Newt Gingrich announced his intention to run for president in 2012 not by an exclusive interview with Fox’s Chris Wallace, or with an appearance on The Tonight Show. He took his message to the people and made headlines through his Twitter feed and a video posted on Facebook. This is definitely a first for a major mainstream political figure. Not only did his candidacy Tweet get a big response from his followers and social media political pundits, but the mainstream press picked it up and ran with it.

Gingrich’s tactic follows a precedent set by the candidates in the 2008 presidential race (see our April 8th CGPR Blog, Social Media and Political Campaigns), and it is now essential for any candidate running for office to have a well thought out and innovative social media strategy.

Just as Twitter and to a lesser extent, Facebook have given fans direct access to the thoughts and whimsy of their favorite celebrities, political candidates running for office can save time and precious funds by eliminating the “middle man”, the press itself. But this type of access to the voters and potential funders is not without dangers: one false step, one mis-phrased thought, one leaked image or video, and your candidacy could be over in the time it takes to type a hashtag.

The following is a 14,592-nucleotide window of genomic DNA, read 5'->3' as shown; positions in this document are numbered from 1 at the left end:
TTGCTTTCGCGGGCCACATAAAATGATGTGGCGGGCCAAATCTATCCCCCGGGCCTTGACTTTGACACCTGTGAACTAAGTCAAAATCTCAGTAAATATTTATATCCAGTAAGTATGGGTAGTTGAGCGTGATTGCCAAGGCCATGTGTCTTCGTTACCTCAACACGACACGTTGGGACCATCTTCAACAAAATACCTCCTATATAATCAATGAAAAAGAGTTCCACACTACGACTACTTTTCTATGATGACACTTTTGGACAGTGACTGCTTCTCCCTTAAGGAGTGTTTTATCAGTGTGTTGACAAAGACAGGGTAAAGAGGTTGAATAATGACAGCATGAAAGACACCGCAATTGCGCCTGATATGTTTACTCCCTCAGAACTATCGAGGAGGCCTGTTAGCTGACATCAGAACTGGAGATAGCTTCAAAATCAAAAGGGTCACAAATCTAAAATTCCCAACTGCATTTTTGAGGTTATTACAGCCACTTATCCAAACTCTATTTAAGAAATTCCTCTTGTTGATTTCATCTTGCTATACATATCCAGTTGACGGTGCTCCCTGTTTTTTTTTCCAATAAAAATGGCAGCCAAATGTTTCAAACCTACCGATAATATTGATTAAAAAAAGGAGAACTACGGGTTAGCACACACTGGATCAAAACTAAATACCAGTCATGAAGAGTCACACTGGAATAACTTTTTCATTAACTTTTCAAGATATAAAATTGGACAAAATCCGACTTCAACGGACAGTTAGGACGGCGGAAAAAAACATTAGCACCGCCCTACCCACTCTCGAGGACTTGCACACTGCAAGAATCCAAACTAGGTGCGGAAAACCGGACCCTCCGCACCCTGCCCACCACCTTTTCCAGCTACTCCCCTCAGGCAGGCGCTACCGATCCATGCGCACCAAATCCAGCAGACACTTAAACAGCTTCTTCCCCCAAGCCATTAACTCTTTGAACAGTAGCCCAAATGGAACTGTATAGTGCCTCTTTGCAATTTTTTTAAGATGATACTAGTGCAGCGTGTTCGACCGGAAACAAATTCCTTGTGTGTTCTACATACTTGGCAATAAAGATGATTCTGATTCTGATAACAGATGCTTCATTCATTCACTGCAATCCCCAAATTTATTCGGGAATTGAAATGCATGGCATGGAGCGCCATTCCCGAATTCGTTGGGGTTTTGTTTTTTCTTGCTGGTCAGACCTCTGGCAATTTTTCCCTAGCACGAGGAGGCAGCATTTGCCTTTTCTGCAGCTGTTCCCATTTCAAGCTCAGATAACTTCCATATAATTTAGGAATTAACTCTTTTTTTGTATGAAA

So, as with any PR/Media strategy, Gingrich and his fellow candidates will need to have their social media messaging just as honed and strictly regulated as their traditional media strategy.

We celebrate the ubiquity of social media in politics–we think it gives voters a better window into each candidate’s positions on the issues, for sure. But we also realize from our own profession’s learning curve with social media (example: last week’s the Google v. Facebook debacle courtesy of Burson-Marsteller) that with this powerful new opportunity to reach the masses, requires extra vigilance when it comes to messaging and content.